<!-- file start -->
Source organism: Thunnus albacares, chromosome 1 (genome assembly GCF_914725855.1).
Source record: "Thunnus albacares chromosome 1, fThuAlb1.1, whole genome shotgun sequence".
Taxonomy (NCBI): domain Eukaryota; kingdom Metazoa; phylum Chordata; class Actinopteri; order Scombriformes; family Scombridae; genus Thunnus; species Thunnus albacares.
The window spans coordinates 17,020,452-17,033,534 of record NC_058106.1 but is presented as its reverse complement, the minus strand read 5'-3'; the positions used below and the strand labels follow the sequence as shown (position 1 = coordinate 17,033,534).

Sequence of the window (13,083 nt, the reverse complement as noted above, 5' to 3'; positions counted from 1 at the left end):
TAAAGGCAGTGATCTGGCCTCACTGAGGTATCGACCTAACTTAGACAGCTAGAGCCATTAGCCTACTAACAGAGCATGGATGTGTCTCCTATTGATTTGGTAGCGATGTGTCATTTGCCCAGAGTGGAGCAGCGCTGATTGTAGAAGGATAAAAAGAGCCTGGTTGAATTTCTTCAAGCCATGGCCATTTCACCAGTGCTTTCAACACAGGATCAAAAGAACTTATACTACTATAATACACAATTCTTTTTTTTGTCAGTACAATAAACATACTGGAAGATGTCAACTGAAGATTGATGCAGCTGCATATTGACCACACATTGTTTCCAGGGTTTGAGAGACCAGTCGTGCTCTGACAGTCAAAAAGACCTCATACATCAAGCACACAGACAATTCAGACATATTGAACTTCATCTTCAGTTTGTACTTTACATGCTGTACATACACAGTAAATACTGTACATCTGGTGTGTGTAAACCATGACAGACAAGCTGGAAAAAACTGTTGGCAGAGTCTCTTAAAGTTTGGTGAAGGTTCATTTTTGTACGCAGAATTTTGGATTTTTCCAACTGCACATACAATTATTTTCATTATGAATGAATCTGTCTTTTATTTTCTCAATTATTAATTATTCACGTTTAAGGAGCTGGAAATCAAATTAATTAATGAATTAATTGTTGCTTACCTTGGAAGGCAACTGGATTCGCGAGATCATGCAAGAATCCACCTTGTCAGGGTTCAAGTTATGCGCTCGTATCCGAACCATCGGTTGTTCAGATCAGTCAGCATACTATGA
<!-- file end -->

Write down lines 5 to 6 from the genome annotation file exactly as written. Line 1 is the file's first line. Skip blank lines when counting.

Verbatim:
Sequence of the window (13,083 nt, the reverse complement as noted above, 5' to 3'; positions counted from 1 at the left end):
TAAAGGCAGTGATCTGGCCTCACTGAGGTATCGACCTAACTTAGACAGCTAGAGCCATTAGCCTACTAACAGAGCATGGATGTGTCTCCTATTGATTTGGTAGCGATGTGTCATTTGCCCAGAGTGGAGCAGCGCTGATTGTAGAAGGATAAAAAGAGCCTGGTTGAATTTCTTCAAGCCATGGCCATTTCACCAGTGCTTTCAACACAGGATCAAAAGAACTTATACTACTATAATACACAATTCTTTTTTTTGTCAGTACAATAAACATACTGGAAGATGTCAACTGAAGATTGATGCAGCTGCATATTGACCACACATTGTTTCCAGGGTTTGAGAGACCAGTCGTGCTCTGACAGTCAAAAAGACCTCATACATCAAGCACACAGACAATTCAGACATATTGAACTTCATCTTCAGTTTGTACTTTACATGCTGTACATACACAGTAAATACTGTACATCTGGTGTGTGTAAACCATGACAGACAAGCTGGAAAAAACTGTTGGCAGAGTCTCTTAAAGTTTGGTGAAGGTTCATTTTTGTACGCAGAATTTTGGATTTTTCCAACTGCACATACAATTATTTTCATTATGAATGAATCTGTCTTTTATTTTCTCAATTATTAATTATTCACGTTTAAGGAGCTGGAAATCAAATTAATTAATGAATTAATTGTTGCTTACCTTGGAAGGCAACTGGATTCGCGAGATCATGCAAGAATCCACCTTGTCAGGGTTCAAGTTATGCGCTCGTATCCGAACCATCGGTTGTTCAGATCAGTCAGCATACTATGA